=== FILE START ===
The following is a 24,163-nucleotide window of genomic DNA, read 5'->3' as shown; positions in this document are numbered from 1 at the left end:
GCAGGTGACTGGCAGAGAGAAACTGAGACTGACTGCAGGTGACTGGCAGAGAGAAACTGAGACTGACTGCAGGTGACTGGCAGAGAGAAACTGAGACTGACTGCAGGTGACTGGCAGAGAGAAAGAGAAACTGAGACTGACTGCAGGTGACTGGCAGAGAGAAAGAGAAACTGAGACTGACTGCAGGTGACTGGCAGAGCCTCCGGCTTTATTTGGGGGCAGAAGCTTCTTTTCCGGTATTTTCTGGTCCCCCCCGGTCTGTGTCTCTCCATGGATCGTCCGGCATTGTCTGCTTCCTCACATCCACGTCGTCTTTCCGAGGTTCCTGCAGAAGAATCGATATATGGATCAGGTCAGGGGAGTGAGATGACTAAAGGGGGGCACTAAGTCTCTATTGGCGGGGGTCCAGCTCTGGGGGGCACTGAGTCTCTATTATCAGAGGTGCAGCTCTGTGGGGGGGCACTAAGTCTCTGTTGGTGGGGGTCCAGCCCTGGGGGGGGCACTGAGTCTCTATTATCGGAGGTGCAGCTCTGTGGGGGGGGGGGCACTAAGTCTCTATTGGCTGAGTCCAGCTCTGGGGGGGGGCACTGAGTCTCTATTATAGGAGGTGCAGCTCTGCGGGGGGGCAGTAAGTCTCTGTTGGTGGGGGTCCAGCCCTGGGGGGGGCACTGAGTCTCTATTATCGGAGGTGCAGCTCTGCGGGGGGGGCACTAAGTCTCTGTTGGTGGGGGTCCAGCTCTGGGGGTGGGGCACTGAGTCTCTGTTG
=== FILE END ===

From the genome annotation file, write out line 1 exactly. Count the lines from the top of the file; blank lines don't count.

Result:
The following is a 24,163-nucleotide window of genomic DNA, read 5'->3' as shown; positions in this document are numbered from 1 at the left end: